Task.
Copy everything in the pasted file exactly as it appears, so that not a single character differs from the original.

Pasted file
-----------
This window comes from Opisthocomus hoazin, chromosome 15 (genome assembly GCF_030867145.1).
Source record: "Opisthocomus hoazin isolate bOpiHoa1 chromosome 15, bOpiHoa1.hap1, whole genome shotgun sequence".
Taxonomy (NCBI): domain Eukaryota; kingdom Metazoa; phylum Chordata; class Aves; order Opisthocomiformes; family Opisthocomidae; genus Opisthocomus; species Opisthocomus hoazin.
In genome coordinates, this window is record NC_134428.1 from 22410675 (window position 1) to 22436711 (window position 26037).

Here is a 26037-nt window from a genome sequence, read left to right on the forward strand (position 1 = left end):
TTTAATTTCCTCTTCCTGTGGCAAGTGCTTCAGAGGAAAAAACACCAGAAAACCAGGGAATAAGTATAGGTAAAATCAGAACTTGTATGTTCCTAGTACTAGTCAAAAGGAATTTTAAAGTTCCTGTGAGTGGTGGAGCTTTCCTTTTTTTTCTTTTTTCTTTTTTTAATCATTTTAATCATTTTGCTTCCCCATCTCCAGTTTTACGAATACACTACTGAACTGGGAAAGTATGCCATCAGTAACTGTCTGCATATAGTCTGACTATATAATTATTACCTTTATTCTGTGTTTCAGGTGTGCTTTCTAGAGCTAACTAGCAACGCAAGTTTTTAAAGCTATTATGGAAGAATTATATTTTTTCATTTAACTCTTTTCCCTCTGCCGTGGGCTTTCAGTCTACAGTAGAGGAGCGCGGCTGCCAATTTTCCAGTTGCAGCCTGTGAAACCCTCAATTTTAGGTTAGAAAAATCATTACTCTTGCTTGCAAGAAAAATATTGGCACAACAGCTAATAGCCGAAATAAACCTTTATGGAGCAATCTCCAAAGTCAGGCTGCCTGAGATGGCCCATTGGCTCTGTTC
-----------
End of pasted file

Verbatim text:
This window comes from Opisthocomus hoazin, chromosome 15 (genome assembly GCF_030867145.1).
Source record: "Opisthocomus hoazin isolate bOpiHoa1 chromosome 15, bOpiHoa1.hap1, whole genome shotgun sequence".
Taxonomy (NCBI): domain Eukaryota; kingdom Metazoa; phylum Chordata; class Aves; order Opisthocomiformes; family Opisthocomidae; genus Opisthocomus; species Opisthocomus hoazin.
In genome coordinates, this window is record NC_134428.1 from 22410675 (window position 1) to 22436711 (window position 26037).

Here is a 26037-nt window from a genome sequence, read left to right on the forward strand (position 1 = left end):
TTTAATTTCCTCTTCCTGTGGCAAGTGCTTCAGAGGAAAAAACACCAGAAAACCAGGGAATAAGTATAGGTAAAATCAGAACTTGTATGTTCCTAGTACTAGTCAAAAGGAATTTTAAAGTTCCTGTGAGTGGTGGAGCTTTCCTTTTTTTTCTTTTTTCTTTTTTTAATCATTTTAATCATTTTGCTTCCCCATCTCCAGTTTTACGAATACACTACTGAACTGGGAAAGTATGCCATCAGTAACTGTCTGCATATAGTCTGACTATATAATTATTACCTTTATTCTGTGTTTCAGGTGTGCTTTCTAGAGCTAACTAGCAACGCAAGTTTTTAAAGCTATTATGGAAGAATTATATTTTTTCATTTAACTCTTTTCCCTCTGCCGTGGGCTTTCAGTCTACAGTAGAGGAGCGCGGCTGCCAATTTTCCAGTTGCAGCCTGTGAAACCCTCAATTTTAGGTTAGAAAAATCATTACTCTTGCTTGCAAGAAAAATATTGGCACAACAGCTAATAGCCGAAATAAACCTTTATGGAGCAATCTCCAAAGTCAGGCTGCCTGAGATGGCCCATTGGCTCTGTTC